Washington Bullets owner Abe Pollin said yesterday that he'll decide this summer whether to change the name of his team out of sensitivity to the number of gun-related deaths in the area. He indicated no final decision has been made, but his comments suggest he's leaning toward dropping the name the franchise has carried for the past 31 years, including the past 22 in Washington.

"We're considering that," Pollin said. "We haven't made a final decision. In the old days, our motto was Faster than a speeding Bullet.' That's how we were envisioned in Baltimore. Today the connotation is a little different. It's connected with so many horrible things that people do with guns and bullets. I don't know. We're considering it. We'll make a decision this summer."

So this pre-dated Rabin's death, and it wasn't a passionate, spur-of-the-moment decision. It began with uncertainty. Pollin told Justice he wasn't sure what the new name might be, and he wasn't sure when a change would take effect. But from the very beginning, the change was linked to a more general overhaul of the franchise's image, including the opening of a new downtown arena. More Justice:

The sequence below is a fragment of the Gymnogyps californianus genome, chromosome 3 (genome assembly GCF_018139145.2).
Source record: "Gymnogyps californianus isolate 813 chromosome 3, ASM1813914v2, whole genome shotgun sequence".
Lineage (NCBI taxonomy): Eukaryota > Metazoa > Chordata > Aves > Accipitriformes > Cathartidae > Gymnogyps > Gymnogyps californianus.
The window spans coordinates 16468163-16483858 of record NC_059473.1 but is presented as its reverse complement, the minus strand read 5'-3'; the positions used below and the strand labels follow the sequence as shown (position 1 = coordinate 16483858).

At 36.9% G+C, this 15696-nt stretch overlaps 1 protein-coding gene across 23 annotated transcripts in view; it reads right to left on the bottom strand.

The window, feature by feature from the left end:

Several team officials apparently favor such a change as the organization undergoes a widespread facelift that began with the acquisition of forwards Chris Webber and Juwan Howard last fall. That facelift will be culminated if Pollin is able to complete the arena by opening day 1997.

By the end of August--again, several months before Rabin's death--the decision had apparently been made. Justice wrote another story, in which the name change was portrayed as a done deal.

In addition to new uniforms, a new logo and new colors, [the Bullets] apparently will be getting a new name. Team owner Abe Pollin has decided that when the Bullets leave USAir Arena after the 1996-97 season for the proposed MCI Center downtown, they'll no longer be the Bullets, sources said yesterday. In addition, Pollin apparently will allow fans to select the new name later this year in a name-the-team contest.

Justice also reported, correctly, that the contest would be run through Boston Market. So the Rabin stuff, which I'll get to later, was touching and prompted an official announcement, but this name change was a done deal well before the prime minister's death.


No one ever suggested that gun violence in D.C. wasn't a problem, but there were skeptics who immediately pointed out that there might be more going on here than a mere aversion to guns and bullets. Again, these columns are all from well before Rabin's assassination.

In May, before the decision had been made, Tony Kornheiser was already landing a few playful jabs.